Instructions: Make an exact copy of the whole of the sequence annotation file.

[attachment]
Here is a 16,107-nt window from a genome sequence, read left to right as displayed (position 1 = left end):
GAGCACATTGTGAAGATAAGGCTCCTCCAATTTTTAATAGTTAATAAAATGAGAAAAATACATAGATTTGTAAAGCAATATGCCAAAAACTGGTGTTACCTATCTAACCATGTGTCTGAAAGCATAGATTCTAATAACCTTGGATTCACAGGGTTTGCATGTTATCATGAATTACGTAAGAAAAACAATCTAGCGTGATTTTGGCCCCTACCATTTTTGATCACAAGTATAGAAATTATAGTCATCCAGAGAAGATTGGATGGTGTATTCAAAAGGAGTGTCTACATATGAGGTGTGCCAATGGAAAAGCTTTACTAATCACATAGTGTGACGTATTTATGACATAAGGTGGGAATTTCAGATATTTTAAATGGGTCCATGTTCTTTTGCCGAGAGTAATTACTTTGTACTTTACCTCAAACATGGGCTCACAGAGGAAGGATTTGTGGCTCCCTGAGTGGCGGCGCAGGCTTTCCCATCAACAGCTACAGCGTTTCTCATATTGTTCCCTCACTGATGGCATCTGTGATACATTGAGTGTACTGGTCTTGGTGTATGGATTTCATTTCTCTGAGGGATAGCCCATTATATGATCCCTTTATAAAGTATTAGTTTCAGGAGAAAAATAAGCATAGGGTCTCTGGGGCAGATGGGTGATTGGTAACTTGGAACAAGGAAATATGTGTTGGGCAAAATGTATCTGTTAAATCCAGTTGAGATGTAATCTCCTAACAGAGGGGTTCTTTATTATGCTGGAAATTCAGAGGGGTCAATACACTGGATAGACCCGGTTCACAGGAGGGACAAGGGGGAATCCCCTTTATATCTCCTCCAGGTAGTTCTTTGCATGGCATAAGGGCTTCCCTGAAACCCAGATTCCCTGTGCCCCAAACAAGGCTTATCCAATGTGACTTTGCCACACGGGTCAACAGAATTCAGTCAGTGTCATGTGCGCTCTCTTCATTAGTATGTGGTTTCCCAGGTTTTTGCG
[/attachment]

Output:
Here is a 16,107-nt window from a genome sequence, read left to right as displayed (position 1 = left end):
GAGCACATTGTGAAGATAAGGCTCCTCCAATTTTTAATAGTTAATAAAATGAGAAAAATACATAGATTTGTAAAGCAATATGCCAAAAACTGGTGTTACCTATCTAACCATGTGTCTGAAAGCATAGATTCTAATAACCTTGGATTCACAGGGTTTGCATGTTATCATGAATTACGTAAGAAAAACAATCTAGCGTGATTTTGGCCCCTACCATTTTTGATCACAAGTATAGAAATTATAGTCATCCAGAGAAGATTGGATGGTGTATTCAAAAGGAGTGTCTACATATGAGGTGTGCCAATGGAAAAGCTTTACTAATCACATAGTGTGACGTATTTATGACATAAGGTGGGAATTTCAGATATTTTAAATGGGTCCATGTTCTTTTGCCGAGAGTAATTACTTTGTACTTTACCTCAAACATGGGCTCACAGAGGAAGGATTTGTGGCTCCCTGAGTGGCGGCGCAGGCTTTCCCATCAACAGCTACAGCGTTTCTCATATTGTTCCCTCACTGATGGCATCTGTGATACATTGAGTGTACTGGTCTTGGTGTATGGATTTCATTTCTCTGAGGGATAGCCCATTATATGATCCCTTTATAAAGTATTAGTTTCAGGAGAAAAATAAGCATAGGGTCTCTGGGGCAGATGGGTGATTGGTAACTTGGAACAAGGAAATATGTGTTGGGCAAAATGTATCTGTTAAATCCAGTTGAGATGTAATCTCCTAACAGAGGGGTTCTTTATTATGCTGGAAATTCAGAGGGGTCAATACACTGGATAGACCCGGTTCACAGGAGGGACAAGGGGGAATCCCCTTTATATCTCCTCCAGGTAGTTCTTTGCATGGCATAAGGGCTTCCCTGAAACCCAGATTCCCTGTGCCCCAAACAAGGCTTATCCAATGTGACTTTGCCACACGGGTCAACAGAATTCAGTCAGTGTCATGTGCGCTCTCTTCATTAGTATGTGGTTTCCCAGGTTTTTGCG